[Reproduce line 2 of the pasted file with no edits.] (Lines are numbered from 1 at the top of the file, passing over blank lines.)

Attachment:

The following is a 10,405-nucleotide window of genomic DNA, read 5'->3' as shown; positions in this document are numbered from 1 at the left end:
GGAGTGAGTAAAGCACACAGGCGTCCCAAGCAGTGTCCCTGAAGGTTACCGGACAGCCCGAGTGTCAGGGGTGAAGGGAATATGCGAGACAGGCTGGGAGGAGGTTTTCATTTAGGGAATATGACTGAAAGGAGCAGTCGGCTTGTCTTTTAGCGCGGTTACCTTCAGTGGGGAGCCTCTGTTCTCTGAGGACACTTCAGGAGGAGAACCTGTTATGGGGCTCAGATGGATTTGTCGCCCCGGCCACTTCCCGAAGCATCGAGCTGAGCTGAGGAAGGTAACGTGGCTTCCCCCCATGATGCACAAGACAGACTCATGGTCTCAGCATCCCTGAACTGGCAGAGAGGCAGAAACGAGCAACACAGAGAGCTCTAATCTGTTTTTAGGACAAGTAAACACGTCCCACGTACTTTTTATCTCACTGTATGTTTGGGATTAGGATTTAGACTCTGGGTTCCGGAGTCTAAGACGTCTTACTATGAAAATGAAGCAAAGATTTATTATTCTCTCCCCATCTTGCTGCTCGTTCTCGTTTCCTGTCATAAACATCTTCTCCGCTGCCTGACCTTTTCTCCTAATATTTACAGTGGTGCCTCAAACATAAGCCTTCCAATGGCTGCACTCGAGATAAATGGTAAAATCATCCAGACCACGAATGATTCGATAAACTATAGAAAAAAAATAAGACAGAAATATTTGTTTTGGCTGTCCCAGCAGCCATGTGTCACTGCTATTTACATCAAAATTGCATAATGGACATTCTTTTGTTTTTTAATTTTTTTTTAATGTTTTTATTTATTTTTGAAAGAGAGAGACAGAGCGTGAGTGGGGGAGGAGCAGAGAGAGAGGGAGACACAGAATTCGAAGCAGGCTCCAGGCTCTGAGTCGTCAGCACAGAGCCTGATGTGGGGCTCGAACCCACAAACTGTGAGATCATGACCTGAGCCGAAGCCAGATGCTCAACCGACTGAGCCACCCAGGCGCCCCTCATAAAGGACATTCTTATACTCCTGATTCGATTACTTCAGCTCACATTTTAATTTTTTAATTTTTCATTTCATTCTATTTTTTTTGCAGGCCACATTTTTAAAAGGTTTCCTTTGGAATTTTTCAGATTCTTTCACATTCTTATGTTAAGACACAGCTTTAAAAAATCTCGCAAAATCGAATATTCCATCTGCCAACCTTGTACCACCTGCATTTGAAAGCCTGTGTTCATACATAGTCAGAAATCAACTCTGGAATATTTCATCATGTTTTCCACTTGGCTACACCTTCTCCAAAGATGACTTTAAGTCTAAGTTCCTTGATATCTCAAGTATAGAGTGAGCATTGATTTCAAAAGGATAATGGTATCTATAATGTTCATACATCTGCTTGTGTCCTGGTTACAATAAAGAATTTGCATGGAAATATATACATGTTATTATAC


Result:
GGAGTGAGTAAAGCACACAGGCGTCCCAAGCAGTGTCCCTGAAGGTTACCGGACAGCCCGAGTGTCAGGGGTGAAGGGAATATGCGAGACAGGCTGGGAGGAGGTTTTCATTTAGGGAATATGACTGAAAGGAGCAGTCGGCTTGTCTTTTAGCGCGGTTACCTTCAGTGGGGAGCCTCTGTTCTCTGAGGACACTTCAGGAGGAGAACCTGTTATGGGGCTCAGATGGATTTGTCGCCCCGGCCACTTCCCGAAGCATCGAGCTGAGCTGAGGAAGGTAACGTGGCTTCCCCCCATGATGCACAAGACAGACTCATGGTCTCAGCATCCCTGAACTGGCAGAGAGGCAGAAACGAGCAACACAGAGAGCTCTAATCTGTTTTTAGGACAAGTAAACACGTCCCACGTACTTTTTATCTCACTGTATGTTTGGGATTAGGATTTAGACTCTGGGTTCCGGAGTCTAAGACGTCTTACTATGAAAATGAAGCAAAGATTTATTATTCTCTCCCCATCTTGCTGCTCGTTCTCGTTTCCTGTCATAAACATCTTCTCCGCTGCCTGACCTTTTCTCCTAATATTTACAGTGGTGCCTCAAACATAAGCCTTCCAATGGCTGCACTCGAGATAAATGGTAAAATCATCCAGACCACGAATGATTCGATAAACTATAGAAAAAAAATAAGACAGAAATATTTGTTTTGGCTGTCCCAGCAGCCATGTGTCACTGCTATTTACATCAAAATTGCATAATGGACATTCTTTTGTTTTTTAATTTTTTTTTAATGTTTTTATTTATTTTTGAAAGAGAGAGACAGAGCGTGAGTGGGGGAGGAGCAGAGAGAGAGGGAGACACAGAATTCGAAGCAGGCTCCAGGCTCTGAGTCGTCAGCACAGAGCCTGATGTGGGGCTCGAACCCACAAACTGTGAGATCATGACCTGAGCCGAAGCCAGATGCTCAACCGACTGAGCCACCCAGGCGCCCCTCATAAAGGACATTCTTATACTCCTGATTCGATTACTTCAGCTCACATTTTAATTTTTTAATTTTTCATTTCATTCTATTTTTTTTGCAGGCCACATTTTTAAAAGGTTTCCTTTGGAATTTTTCAGATTCTTTCACATTCTTATGTTAAGACACAGCTTTAAAAAATCTCGCAAAATCGAATATTCCATCTGCCAACCTTGTACCACCTGCATTTGAAAGCCTGTGTTCATACATAGTCAGAAATCAACTCTGGAATATTTCATCATGTTTTCCACTTGGCTACACCTTCTCCAAAGATGACTTTAAGTCTAAGTTCCTTGATATCTCAAGTATAGAGTGAGCATTGATTTCAAAAGGATAATGGTATCTATAATGTTCATACATCTGCTTGTGTCCTGGTTACAATAAAGAATTTGCATGGAAATATATACATGTTATTATAC